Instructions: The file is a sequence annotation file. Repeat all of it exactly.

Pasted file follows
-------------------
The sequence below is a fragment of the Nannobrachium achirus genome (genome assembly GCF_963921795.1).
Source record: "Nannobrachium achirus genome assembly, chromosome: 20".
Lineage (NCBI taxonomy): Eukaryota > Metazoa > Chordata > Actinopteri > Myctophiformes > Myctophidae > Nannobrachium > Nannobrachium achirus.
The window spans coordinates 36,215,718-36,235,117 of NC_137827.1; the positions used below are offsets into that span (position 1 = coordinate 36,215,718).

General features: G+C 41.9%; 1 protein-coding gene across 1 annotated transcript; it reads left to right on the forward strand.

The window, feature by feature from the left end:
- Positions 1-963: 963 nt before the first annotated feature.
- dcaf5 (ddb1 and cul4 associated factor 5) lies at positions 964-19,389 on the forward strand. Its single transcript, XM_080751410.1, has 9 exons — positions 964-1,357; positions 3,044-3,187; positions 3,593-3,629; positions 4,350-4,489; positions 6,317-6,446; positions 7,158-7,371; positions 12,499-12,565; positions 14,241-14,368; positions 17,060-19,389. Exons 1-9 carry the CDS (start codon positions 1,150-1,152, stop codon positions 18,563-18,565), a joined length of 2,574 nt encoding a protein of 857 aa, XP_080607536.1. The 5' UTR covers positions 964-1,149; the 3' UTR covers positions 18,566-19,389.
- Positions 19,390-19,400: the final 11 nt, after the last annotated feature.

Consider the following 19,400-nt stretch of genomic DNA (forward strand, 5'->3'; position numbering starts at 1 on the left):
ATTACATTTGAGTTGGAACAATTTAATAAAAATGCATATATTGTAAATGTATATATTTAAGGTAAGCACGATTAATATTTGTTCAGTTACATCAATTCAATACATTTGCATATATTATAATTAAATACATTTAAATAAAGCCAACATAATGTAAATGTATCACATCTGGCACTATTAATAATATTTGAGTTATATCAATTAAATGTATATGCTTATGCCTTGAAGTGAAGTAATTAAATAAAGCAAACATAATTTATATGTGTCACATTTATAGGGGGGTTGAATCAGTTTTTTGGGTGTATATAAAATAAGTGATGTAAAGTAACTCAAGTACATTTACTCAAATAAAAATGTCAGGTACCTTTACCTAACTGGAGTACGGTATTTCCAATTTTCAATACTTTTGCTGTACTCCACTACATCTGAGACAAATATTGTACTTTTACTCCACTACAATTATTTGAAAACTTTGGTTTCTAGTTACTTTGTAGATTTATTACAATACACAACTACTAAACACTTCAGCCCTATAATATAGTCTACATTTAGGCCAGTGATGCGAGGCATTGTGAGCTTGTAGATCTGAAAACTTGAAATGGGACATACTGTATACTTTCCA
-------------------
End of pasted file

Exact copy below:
The sequence below is a fragment of the Nannobrachium achirus genome (genome assembly GCF_963921795.1).
Source record: "Nannobrachium achirus genome assembly, chromosome: 20".
Lineage (NCBI taxonomy): Eukaryota > Metazoa > Chordata > Actinopteri > Myctophiformes > Myctophidae > Nannobrachium > Nannobrachium achirus.
The window spans coordinates 36,215,718-36,235,117 of NC_137827.1; the positions used below are offsets into that span (position 1 = coordinate 36,215,718).

General features: G+C 41.9%; 1 protein-coding gene across 1 annotated transcript; it reads left to right on the forward strand.

The window, feature by feature from the left end:
- Positions 1-963: 963 nt before the first annotated feature.
- dcaf5 (ddb1 and cul4 associated factor 5) lies at positions 964-19,389 on the forward strand. Its single transcript, XM_080751410.1, has 9 exons — positions 964-1,357; positions 3,044-3,187; positions 3,593-3,629; positions 4,350-4,489; positions 6,317-6,446; positions 7,158-7,371; positions 12,499-12,565; positions 14,241-14,368; positions 17,060-19,389. Exons 1-9 carry the CDS (start codon positions 1,150-1,152, stop codon positions 18,563-18,565), a joined length of 2,574 nt encoding a protein of 857 aa, XP_080607536.1. The 5' UTR covers positions 964-1,149; the 3' UTR covers positions 18,566-19,389.
- Positions 19,390-19,400: the final 11 nt, after the last annotated feature.

Consider the following 19,400-nt stretch of genomic DNA (forward strand, 5'->3'; position numbering starts at 1 on the left):
ATTACATTTGAGTTGGAACAATTTAATAAAAATGCATATATTGTAAATGTATATATTTAAGGTAAGCACGATTAATATTTGTTCAGTTACATCAATTCAATACATTTGCATATATTATAATTAAATACATTTAAATAAAGCCAACATAATGTAAATGTATCACATCTGGCACTATTAATAATATTTGAGTTATATCAATTAAATGTATATGCTTATGCCTTGAAGTGAAGTAATTAAATAAAGCAAACATAATTTATATGTGTCACATTTATAGGGGGGTTGAATCAGTTTTTTGGGTGTATATAAAATAAGTGATGTAAAGTAACTCAAGTACATTTACTCAAATAAAAATGTCAGGTACCTTTACCTAACTGGAGTACGGTATTTCCAATTTTCAATACTTTTGCTGTACTCCACTACATCTGAGACAAATATTGTACTTTTACTCCACTACAATTATTTGAAAACTTTGGTTTCTAGTTACTTTGTAGATTTATTACAATACACAACTACTAAACACTTCAGCCCTATAATATAGTCTACATTTAGGCCAGTGATGCGAGGCATTGTGAGCTTGTAGATCTGAAAACTTGAAATGGGACATACTGTATACTTTCCA